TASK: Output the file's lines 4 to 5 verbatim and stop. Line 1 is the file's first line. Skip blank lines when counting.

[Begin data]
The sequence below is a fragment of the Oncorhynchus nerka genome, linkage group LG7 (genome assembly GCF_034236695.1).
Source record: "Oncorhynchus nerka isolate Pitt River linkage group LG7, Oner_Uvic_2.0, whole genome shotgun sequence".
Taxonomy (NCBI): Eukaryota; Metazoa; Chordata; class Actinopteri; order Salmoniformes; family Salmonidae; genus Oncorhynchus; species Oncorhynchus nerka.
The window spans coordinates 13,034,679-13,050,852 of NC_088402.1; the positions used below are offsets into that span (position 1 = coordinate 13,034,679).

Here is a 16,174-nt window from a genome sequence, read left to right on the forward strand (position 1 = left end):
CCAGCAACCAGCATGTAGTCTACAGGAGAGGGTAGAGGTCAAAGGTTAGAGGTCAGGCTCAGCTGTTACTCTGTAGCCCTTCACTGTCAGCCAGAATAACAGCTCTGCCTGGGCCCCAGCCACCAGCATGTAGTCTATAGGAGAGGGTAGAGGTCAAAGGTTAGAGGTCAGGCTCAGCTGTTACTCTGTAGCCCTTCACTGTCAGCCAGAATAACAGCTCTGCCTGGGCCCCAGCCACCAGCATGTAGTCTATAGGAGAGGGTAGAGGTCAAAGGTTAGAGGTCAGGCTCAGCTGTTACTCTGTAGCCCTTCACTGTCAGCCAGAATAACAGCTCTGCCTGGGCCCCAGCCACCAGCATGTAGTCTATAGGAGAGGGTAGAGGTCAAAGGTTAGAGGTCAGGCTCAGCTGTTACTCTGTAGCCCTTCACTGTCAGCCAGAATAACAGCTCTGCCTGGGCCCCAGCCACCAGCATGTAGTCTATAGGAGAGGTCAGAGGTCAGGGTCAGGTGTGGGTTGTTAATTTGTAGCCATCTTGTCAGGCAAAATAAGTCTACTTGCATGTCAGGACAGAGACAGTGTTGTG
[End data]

The window spans coordinates 13,034,679-13,050,852 of NC_088402.1; the positions used below are offsets into that span (position 1 = coordinate 13,034,679).

Here is a 16,174-nt window from a genome sequence, read left to right on the forward strand (position 1 = left end):